Newspaper comment forums: Public or private?

People have made death threats against me on the DDN site. They removed the comment after I flagged it (actually, they closed comments altogether if I remember correctly).

Although there has been community support for better moderation- including a facebook group and a discussion on Dayton Most Metro- nothing has happened. And although I allow a lot of you to post under the cover of a screen name, I only allow one- and try to keep it honest. I also prohibit nasty name calling- unless it’s at me (at least here- I can respond- on other site, I may or may not be able to).

The Dayton Daily News has been asked to put in some kind of community moderation tools- but has ignored all input from the community.

There is a mess up in Cleveland- with the Cleveland Plain Dealer and its Cleveland.com site at the center. Apparently when you make comments about the mental competence of a Plain Dealer employee- that reveal private information about the mental health of an employee’s relative – you’re fair game for being exposed investigated and then exposed-  but, not if you libel public officials incessantly.

This may end up in the courts- and rise as high as the Supreme Court. It will take years to get something definitive on the books, but when it happens it will have far reaching implication for the Web 2.0 world.

I highly recommend reading the whole story- but here’s the brief cut:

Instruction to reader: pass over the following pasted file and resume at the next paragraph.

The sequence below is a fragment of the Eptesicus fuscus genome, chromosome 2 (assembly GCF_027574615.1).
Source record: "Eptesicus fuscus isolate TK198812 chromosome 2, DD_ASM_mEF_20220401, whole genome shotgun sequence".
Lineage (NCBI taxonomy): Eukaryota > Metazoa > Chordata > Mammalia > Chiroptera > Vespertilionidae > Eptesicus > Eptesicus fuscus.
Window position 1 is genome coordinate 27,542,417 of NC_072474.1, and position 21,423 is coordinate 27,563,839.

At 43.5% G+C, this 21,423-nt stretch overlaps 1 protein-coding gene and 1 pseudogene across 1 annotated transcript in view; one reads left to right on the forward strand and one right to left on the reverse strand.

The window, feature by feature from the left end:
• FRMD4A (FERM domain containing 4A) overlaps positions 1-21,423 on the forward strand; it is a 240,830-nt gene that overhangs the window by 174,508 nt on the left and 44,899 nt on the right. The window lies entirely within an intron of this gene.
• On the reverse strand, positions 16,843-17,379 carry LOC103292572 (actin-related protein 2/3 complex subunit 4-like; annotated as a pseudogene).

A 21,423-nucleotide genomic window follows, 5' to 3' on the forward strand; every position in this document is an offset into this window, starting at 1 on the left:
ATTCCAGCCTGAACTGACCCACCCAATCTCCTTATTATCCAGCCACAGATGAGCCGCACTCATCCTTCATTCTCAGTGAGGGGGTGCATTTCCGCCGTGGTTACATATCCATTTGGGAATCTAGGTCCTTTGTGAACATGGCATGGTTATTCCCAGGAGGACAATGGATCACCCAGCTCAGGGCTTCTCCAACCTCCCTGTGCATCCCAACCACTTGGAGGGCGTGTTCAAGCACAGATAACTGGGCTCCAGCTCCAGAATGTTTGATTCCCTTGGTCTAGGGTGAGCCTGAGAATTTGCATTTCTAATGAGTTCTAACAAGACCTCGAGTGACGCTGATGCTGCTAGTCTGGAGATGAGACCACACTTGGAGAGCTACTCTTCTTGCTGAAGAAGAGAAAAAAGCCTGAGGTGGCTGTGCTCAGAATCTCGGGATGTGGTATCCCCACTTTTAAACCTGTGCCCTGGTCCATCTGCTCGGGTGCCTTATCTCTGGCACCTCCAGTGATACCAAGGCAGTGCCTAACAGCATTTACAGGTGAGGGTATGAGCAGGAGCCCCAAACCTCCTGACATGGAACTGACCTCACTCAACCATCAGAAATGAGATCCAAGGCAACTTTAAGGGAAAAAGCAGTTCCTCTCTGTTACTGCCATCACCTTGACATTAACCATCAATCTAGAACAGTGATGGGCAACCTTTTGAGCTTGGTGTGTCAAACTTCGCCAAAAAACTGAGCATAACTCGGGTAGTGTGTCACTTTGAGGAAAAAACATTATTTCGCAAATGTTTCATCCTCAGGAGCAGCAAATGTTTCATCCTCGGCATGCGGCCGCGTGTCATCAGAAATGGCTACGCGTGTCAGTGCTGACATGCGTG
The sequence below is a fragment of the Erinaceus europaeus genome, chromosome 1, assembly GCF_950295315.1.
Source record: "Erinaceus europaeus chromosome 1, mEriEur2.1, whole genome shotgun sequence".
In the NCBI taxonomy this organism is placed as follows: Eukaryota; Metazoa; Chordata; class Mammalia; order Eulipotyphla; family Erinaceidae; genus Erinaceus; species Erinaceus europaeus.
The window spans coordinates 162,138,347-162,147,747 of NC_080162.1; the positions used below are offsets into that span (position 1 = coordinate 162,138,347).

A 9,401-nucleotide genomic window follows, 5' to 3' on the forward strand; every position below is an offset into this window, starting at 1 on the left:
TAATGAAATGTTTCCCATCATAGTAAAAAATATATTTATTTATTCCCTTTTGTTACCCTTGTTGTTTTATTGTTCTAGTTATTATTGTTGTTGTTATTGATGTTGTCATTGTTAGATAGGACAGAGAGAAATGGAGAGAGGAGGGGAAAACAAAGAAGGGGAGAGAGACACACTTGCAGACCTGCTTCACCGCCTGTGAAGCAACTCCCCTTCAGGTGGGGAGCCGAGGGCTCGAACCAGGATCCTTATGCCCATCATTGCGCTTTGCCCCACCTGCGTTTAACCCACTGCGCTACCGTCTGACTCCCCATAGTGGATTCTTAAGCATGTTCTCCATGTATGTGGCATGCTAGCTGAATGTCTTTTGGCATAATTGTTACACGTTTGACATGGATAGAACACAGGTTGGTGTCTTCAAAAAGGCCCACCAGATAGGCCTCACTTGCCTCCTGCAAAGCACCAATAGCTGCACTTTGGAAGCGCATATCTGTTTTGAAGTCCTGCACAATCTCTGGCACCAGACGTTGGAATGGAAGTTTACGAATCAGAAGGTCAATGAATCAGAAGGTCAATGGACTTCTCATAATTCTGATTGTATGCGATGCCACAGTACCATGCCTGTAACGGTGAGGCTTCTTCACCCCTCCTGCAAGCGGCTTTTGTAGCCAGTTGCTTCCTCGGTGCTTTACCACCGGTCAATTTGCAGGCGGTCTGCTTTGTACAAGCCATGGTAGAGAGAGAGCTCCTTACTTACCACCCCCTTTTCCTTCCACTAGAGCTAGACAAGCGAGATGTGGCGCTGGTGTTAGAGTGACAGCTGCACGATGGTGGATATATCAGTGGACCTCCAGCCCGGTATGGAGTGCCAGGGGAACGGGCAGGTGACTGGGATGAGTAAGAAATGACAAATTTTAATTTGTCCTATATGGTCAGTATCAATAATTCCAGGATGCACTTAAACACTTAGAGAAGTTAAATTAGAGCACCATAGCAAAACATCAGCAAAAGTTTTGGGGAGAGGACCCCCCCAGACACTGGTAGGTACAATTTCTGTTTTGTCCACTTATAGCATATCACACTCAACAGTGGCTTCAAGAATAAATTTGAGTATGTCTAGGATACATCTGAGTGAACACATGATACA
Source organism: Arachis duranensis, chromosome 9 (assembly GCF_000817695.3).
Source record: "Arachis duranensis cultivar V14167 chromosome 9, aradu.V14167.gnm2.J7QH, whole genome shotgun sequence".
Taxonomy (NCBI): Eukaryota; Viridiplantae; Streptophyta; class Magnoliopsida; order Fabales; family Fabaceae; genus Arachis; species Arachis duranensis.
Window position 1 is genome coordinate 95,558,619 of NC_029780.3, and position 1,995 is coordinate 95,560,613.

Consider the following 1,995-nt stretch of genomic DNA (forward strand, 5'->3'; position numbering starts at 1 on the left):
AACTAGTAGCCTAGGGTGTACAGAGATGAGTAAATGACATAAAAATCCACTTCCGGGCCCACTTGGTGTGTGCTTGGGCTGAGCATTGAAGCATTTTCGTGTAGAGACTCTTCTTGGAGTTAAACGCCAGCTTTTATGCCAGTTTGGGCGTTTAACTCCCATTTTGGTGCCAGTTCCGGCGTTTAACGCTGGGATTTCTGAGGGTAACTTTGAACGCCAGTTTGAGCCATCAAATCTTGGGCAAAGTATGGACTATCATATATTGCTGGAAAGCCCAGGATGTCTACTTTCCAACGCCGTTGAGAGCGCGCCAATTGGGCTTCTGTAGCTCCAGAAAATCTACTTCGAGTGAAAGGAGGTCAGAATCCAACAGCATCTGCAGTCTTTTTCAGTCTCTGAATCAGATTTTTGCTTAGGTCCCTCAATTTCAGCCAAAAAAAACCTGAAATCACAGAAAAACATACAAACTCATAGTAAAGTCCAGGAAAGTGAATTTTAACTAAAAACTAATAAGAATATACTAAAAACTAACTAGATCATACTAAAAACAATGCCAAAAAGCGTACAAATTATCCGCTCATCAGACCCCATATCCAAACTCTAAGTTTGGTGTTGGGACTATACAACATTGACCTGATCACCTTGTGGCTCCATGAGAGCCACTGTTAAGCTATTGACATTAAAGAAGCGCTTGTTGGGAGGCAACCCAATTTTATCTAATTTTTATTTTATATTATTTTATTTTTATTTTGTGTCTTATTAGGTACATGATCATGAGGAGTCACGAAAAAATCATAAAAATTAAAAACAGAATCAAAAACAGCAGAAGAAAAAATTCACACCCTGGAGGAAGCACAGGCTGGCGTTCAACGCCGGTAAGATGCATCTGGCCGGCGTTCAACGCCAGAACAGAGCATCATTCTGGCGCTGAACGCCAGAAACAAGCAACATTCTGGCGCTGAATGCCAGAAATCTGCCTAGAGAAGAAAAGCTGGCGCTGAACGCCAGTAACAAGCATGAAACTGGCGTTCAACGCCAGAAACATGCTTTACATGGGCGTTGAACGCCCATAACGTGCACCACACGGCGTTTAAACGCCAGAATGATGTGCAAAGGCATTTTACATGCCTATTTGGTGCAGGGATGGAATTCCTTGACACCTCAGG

By unmasking an anonymous poster at its companion Web site, The Plain Dealer finds itself in an ethical quandary, stirring a debate that balances the public’s need to know against the privacy concerns of online participants….

Until this week, “lawmiss” was known only as one of thousands who, often known only by nicknames, share views on news blogs and stories reported at cleveland.com.

But after investigating a comment directed at the relative of a Plain Dealer reporter, editors learned that lawmiss had the same e-mail address as Cuyahoga County Common Pleas Judge Shirley Strickland Saffold. A closer look revealed that the user had offered opinions on three of Saffold’s cases, including the capital murder trial of accused serial killer Anthony Sowell.

via Plain Dealer sparks ethical debate by unmasking anonymous Cleveland.com poster | cleveland.com.

It’s my position that we’d be better off if people signed their names- or at least used a verified account and were held responsible for what trash they post. I don’t put near as much stock in comments that are unsigned. If you have something to say- especially if it’s calling someone or some organization out- I believe a spine is prerequisite.

Could the DDN do a lot better with its comments. Absolutely. Could it actually increase traffic to its site by doing it correctly- absolutely. It’s actually in its best interest. However, it seems to like maintaining a grocery store checkout gossip rag online instead of a newspaper.

Keep your eyes on this Cleveland.com story- it’s only bound to get better.

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